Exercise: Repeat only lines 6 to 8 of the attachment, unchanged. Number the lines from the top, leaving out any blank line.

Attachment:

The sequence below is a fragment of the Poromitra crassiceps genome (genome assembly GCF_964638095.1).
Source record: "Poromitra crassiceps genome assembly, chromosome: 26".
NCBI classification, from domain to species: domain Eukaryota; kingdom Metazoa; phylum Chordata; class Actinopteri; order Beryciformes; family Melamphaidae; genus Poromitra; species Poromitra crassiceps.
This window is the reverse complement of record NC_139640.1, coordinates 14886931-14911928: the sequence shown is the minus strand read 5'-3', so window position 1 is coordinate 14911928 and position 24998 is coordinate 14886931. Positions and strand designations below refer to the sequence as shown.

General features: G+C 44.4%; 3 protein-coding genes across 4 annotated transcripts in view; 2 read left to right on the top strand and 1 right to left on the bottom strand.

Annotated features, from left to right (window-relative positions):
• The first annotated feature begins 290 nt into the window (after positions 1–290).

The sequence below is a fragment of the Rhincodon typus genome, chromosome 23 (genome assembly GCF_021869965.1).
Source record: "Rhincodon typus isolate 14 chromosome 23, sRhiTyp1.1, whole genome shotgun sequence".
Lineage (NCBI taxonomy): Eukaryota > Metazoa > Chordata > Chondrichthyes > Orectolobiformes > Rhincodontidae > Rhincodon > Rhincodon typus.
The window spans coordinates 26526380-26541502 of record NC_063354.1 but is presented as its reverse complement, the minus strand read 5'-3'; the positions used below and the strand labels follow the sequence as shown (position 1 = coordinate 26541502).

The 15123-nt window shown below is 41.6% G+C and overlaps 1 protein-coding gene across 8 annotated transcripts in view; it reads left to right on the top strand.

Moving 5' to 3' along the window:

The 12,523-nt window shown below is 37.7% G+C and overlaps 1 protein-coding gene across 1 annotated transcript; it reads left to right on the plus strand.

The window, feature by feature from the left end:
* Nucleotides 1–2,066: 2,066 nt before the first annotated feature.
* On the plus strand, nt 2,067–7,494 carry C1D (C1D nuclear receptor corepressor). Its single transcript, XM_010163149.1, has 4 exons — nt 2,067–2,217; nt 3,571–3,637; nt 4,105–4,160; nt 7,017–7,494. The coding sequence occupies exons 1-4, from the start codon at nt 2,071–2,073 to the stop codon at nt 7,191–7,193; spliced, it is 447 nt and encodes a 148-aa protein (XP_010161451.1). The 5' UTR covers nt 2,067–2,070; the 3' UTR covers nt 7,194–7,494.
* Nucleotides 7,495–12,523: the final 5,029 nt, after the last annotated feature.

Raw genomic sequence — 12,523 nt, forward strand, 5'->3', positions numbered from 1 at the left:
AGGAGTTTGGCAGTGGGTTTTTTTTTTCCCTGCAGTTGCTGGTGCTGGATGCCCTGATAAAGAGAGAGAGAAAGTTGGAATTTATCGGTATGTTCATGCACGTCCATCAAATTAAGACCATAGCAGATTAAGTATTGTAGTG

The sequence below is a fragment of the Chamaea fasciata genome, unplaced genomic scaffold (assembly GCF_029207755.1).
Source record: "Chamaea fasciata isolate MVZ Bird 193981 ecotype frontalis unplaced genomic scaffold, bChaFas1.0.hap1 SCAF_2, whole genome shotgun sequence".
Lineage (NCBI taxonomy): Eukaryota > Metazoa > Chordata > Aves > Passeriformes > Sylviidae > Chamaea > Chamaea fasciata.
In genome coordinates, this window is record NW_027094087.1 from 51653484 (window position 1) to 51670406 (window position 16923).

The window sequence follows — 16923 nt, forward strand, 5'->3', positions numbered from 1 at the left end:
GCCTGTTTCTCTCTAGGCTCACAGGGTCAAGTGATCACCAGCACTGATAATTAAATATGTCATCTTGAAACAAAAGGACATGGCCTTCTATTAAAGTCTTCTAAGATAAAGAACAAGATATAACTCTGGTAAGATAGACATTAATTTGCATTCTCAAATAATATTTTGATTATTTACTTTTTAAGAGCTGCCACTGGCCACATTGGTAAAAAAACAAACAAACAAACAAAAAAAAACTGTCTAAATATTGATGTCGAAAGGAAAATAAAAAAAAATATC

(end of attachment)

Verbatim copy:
Annotated features, from left to right (window-relative positions):
• The first annotated feature begins 290 nt into the window (after positions 1–290).

The sequence below is a fragment of the Rhincodon typus genome, chromosome 23 (genome assembly GCF_021869965.1).